Thursday, May 10, 2007

Love was a dangerous game for these animals

18rex190_1Most dinosaur hatchlings never made it through the early-life hoops of predation, cannibalism and starvation. But the reward for surviving the first two years was a childhood of sunny prospect, a new study suggests, with the best years of a dinosaur’s life usually lasting up to the age of sexual maturity at about 14.

Puberty for dinosaurs held mortal risks, not just adolescent angst. The females probably suffered from the stresses and physiological demands of egg production and periods of fasting while nesting. The males often died in lusty combat with rivals for mates.

At the crest of desire and its fulfillment, death rates of maturing dinosaurs shot up to more than 23 percent a year. Only the rare tyrannosaur reached old age — about 28.

“Love was a dangerous game for these animals,” said Gregory M. Erickson of Florida State University, the leader of the research team that just completed a study of the life histories of the well-known predatory tyrannosaurs.

In the first detailed research of mortality rates of these dinosaurs, the paleontologists found that 70 percent of the dinosaurs that survived the first two dismal years were still alive at 13. But few of them would enjoy long reproductive life spans; their average life expectancy was estimated to be 16.6 years.

This was new evidence, the scientists concluded, that the tyrannosaurs as a group had life patterns closer to that of wild populations of long-lived birds and large mammals than their fellow reptiles. But the exceptionally low mortality of juveniles appeared to be unmatched by that of many modern vertebrates, humans excepted.

“By age 2, most tyrannosaurs were as large or larger than all other predators in their realm,” Dr. Erickson said. The juveniles started at lengths of 6 feet and reached 20 feet by maturity.

The research into the lives and deaths of four tyrannosaur species was reported in the current issue of the journal Science by two dinosaur paleontologists, Dr. Erickson and Philip J. Currie of the University of Alberta, and two population biologists at Florida State, Brian D. Inouye and Alice A. Winn.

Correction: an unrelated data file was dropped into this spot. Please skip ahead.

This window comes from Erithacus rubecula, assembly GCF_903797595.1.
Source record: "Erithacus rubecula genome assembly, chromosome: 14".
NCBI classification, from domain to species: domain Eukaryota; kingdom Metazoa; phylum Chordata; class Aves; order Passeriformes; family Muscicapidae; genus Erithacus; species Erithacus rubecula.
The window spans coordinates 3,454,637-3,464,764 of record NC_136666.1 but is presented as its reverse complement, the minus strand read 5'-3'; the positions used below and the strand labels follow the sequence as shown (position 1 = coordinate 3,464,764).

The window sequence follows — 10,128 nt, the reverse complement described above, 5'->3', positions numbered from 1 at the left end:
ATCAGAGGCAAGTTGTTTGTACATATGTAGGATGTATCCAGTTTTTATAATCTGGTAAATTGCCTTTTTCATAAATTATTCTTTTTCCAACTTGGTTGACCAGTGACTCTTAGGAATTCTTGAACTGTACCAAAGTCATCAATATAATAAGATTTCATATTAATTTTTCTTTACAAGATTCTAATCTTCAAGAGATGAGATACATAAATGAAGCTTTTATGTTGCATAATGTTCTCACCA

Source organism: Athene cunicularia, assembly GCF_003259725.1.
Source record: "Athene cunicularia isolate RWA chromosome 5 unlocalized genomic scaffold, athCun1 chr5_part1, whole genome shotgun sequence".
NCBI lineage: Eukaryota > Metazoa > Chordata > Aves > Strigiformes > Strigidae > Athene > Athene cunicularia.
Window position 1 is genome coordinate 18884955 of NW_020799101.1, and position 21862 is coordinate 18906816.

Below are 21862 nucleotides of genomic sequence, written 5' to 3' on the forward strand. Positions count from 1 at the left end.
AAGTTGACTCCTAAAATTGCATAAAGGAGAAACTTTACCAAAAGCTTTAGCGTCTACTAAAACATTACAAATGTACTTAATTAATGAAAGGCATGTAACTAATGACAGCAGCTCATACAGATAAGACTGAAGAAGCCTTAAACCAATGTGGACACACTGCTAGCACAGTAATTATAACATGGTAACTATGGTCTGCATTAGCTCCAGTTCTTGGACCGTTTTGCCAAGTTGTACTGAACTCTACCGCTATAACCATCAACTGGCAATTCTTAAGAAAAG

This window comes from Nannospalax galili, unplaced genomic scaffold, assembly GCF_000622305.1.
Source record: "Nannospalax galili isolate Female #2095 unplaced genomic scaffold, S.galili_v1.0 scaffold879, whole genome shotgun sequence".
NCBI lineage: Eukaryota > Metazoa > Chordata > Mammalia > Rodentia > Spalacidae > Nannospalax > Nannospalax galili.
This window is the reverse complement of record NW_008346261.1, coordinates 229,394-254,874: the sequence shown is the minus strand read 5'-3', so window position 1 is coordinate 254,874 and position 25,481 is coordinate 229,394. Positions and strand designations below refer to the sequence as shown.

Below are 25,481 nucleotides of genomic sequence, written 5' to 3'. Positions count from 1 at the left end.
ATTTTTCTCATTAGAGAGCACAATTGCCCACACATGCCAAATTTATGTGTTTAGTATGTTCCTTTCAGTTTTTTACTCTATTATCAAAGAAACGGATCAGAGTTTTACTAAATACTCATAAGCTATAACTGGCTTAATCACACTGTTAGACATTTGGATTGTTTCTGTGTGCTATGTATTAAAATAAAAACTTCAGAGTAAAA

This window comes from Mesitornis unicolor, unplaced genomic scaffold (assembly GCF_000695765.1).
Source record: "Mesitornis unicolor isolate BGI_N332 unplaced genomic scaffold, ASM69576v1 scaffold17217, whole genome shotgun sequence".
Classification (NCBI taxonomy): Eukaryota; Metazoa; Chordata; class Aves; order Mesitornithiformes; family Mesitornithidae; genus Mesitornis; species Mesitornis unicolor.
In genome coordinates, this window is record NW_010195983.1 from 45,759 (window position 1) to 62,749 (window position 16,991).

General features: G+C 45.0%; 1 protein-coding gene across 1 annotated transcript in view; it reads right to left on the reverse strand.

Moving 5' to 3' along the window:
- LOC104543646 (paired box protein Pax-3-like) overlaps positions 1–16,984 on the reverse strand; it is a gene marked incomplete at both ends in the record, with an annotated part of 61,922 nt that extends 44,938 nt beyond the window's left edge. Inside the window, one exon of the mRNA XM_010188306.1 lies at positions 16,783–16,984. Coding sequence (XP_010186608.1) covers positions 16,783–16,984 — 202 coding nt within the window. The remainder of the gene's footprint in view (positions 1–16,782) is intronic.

Richard Lane, director of earth science programs at the National Science Foundation, which supported the research, called the findings “a breakthrough in unraveling these dinosaurs’ life cycles.”

Other paleontologists not involved in the work said the results laid the foundation for understanding the vicissitudes of dinosaurian life. The species studied lived 70 million years ago, in the closing era of dinosaur dominance on earth.

In their investigation, the scientists examined 22 individual fossils of Albertosaurus from a site near the Red Deer River 120 miles northeast of Calgary. Nine of the skeletons were collected a century ago by the famous fossil hunter Barnum Brown of the American Museum of Natural History. Starting in 1997, Dr. Currie and teams from the Royal Tyrrell Museum of Paleontology, in Alberta, re-excavated the site for the rest of the specimens.

The researchers counted growth lines in the limb and foot bones to determine ages at death. Then they drew a “survivorship curve” based on the proportions of individuals that died during each life stage.

“Ideally, you would like to have a larger sample,” Dr. Erickson said in a telephone interview. “But if you randomly selected 22 out of 10,000 animals, that would be a large enough sample to have a 90 percent confidence that the pattern you’re getting is significant.”To test their interpretation, the scientists examined the age at death of 70 more tyrannosaur skeletons at museums in Canada and the United States. The specimens included Gorgosaurus, Daspletosaurus and the mighty Tyrannosaurus rex.

It was no surprise that hatchlings were absent in the primary study sample. Their fragile bones were not likely to survive to fossilization. In preparing the survival curve, scientists assumed the mortality rate of the very young to be similar to that of modern vertebrates like birds and crocodiles — up to 80 percent.

At the other end of the life spectrum, the Red Deer deposit contained only one Albertosaurus that attained the probable maximum size and age for the species, 30 feet and 28 years. The oldest known T-rex died at 28, a giant apparently enfeebled by arthritis, fungal infections and other afflictions of aging.

The few juveniles in the sample may have cleared up a mystery: why are they so scarce in the fossil record? Some paleontologists speculated that tyrannosaurs grew to adult size in such a brief time that they left no detectable fossil traces of their juvenile period of transition.

“However, this notion is inconsistent with our growth curve,” Dr. Erickson and colleagues wrote in Science. “Instead, we suggest that these young animals simply had low mortality, just like older juveniles and subadults of most large terrestrial mammals today.”


For Tyrannosaurs, Puberty Meant the End of the Good Life
NYTimes,  July 18, 2006

Posted at 06:49 AM in Science | Permalink


TrackBack URL for this entry:

Listed below are links to weblogs that reference Love was a dangerous game for these animals:


The comments to this entry are closed.